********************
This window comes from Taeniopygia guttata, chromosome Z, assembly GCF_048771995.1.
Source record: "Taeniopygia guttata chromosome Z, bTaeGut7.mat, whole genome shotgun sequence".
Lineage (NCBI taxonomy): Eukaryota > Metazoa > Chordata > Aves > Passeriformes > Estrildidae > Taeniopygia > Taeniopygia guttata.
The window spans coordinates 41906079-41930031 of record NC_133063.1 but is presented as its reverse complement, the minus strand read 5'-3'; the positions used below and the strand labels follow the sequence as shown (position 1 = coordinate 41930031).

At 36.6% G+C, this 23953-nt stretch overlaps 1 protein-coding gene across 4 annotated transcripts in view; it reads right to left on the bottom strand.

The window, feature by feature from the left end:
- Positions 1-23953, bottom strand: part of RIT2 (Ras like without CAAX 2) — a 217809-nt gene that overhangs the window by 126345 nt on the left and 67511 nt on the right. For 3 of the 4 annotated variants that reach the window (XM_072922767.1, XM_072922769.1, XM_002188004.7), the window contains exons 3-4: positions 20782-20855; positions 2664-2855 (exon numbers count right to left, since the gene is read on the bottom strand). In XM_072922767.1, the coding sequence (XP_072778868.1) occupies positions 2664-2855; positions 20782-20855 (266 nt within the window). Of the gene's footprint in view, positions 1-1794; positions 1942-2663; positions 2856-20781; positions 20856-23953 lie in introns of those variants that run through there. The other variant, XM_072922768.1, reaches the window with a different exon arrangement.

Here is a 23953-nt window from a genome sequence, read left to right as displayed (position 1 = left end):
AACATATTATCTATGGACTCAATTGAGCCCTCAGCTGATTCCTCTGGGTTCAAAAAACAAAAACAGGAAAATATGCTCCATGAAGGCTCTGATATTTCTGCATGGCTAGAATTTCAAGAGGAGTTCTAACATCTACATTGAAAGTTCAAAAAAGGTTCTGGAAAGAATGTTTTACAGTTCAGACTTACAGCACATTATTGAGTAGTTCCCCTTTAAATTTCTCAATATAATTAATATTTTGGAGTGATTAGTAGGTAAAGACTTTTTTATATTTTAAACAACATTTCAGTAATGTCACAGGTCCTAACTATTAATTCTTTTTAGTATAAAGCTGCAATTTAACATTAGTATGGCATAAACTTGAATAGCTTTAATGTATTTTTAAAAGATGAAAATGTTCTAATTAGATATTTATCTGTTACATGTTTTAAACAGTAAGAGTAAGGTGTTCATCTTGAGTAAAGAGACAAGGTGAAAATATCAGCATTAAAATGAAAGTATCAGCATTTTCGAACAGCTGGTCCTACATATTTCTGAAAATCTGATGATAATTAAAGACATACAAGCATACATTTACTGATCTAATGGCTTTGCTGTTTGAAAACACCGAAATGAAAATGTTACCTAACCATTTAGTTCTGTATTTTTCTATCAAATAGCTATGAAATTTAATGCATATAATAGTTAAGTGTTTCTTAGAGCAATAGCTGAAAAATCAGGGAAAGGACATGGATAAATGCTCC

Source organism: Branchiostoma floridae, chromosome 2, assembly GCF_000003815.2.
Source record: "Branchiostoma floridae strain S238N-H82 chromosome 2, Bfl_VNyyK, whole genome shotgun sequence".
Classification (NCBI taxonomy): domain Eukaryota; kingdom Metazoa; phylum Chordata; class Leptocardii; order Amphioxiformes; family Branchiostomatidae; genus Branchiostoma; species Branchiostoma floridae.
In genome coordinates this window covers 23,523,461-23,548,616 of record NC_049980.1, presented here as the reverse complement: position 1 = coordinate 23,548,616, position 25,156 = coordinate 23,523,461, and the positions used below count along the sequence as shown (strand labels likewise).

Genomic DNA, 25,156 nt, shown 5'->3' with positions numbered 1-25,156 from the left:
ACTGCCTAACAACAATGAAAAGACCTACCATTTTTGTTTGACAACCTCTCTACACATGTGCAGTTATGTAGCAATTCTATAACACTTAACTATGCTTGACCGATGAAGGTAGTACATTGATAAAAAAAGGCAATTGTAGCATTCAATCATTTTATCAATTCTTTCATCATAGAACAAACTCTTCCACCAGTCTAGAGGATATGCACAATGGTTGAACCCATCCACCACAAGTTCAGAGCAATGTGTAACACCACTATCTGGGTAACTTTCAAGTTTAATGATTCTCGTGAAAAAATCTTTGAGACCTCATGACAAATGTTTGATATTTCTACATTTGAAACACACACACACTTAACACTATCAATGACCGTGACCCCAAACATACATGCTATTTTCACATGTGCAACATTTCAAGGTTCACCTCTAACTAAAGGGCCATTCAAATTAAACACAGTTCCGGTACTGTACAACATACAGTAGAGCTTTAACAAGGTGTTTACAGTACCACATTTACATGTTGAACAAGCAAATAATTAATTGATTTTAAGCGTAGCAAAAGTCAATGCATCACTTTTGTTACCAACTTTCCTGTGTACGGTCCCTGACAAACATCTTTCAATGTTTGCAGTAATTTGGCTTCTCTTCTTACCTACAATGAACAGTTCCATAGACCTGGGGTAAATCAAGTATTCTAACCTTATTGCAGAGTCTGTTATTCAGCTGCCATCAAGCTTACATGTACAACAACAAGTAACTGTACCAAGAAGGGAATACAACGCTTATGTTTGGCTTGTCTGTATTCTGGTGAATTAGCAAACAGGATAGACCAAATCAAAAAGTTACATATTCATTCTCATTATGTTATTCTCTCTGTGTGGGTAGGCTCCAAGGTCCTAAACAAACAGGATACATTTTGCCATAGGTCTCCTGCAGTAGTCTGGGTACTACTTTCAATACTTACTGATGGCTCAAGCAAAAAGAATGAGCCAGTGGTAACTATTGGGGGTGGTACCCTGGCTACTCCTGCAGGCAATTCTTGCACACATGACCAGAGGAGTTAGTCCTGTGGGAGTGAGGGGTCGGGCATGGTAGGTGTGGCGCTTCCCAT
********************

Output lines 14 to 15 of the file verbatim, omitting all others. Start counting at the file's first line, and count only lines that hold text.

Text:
Genomic DNA, 25,156 nt, shown 5'->3' with positions numbered 1-25,156 from the left:
ACTGCCTAACAACAATGAAAAGACCTACCATTTTTGTTTGACAACCTCTCTACACATGTGCAGTTATGTAGCAATTCTATAACACTTAACTATGCTTGACCGATGAAGGTAGTACATTGATAAAAAAAGGCAATTGTAGCATTCAATCATTTTATCAATTCTTTCATCATAGAACAAACTCTTCCACCAGTCTAGAGGATATGCACAATGGTTGAACCCATCCACCACAAGTTCAGAGCAATGTGTAACACCACTATCTGGGTAACTTTCAAGTTTAATGATTCTCGTGAAAAAATCTTTGAGACCTCATGACAAATGTTTGATATTTCTACATTTGAAACACACACACACTTAACACTATCAATGACCGTGACCCCAAACATACATGCTATTTTCACATGTGCAACATTTCAAGGTTCACCTCTAACTAAAGGGCCATTCAAATTAAACACAGTTCCGGTACTGTACAACATACAGTAGAGCTTTAACAAGGTGTTTACAGTACCACATTTACATGTTGAACAAGCAAATAATTAATTGATTTTAAGCGTAGCAAAAGTCAATGCATCACTTTTGTTACCAACTTTCCTGTGTACGGTCCCTGACAAACATCTTTCAATGTTTGCAGTAATTTGGCTTCTCTTCTTACCTACAATGAACAGTTCCATAGACCTGGGGTAAATCAAGTATTCTAACCTTATTGCAGAGTCTGTTATTCAGCTGCCATCAAGCTTACATGTACAACAACAAGTAACTGTACCAAGAAGGGAATACAACGCTTATGTTTGGCTTGTCTGTATTCTGGTGAATTAGCAAACAGGATAGACCAAATCAAAAAGTTACATATTCATTCTCATTATGTTATTCTCTCTGTGTGGGTAGGCTCCAAGGTCCTAAACAAACAGGATACATTTTGCCATAGGTCTCCTGCAGTAGTCTGGGTACTACTTTCAATACTTACTGATGGCTCAAGCAAAAAGAATGAGCCAGTGGTAACTATTGGGGGTGGTACCCTGGCTACTCCTGCAGGCAATTCTTGCACACATGACCAGAGGAGTTAGTCCTGTGGGAGTGAGGGGTCGGGCATGGTAGGTGTGGCGCTTCCCAT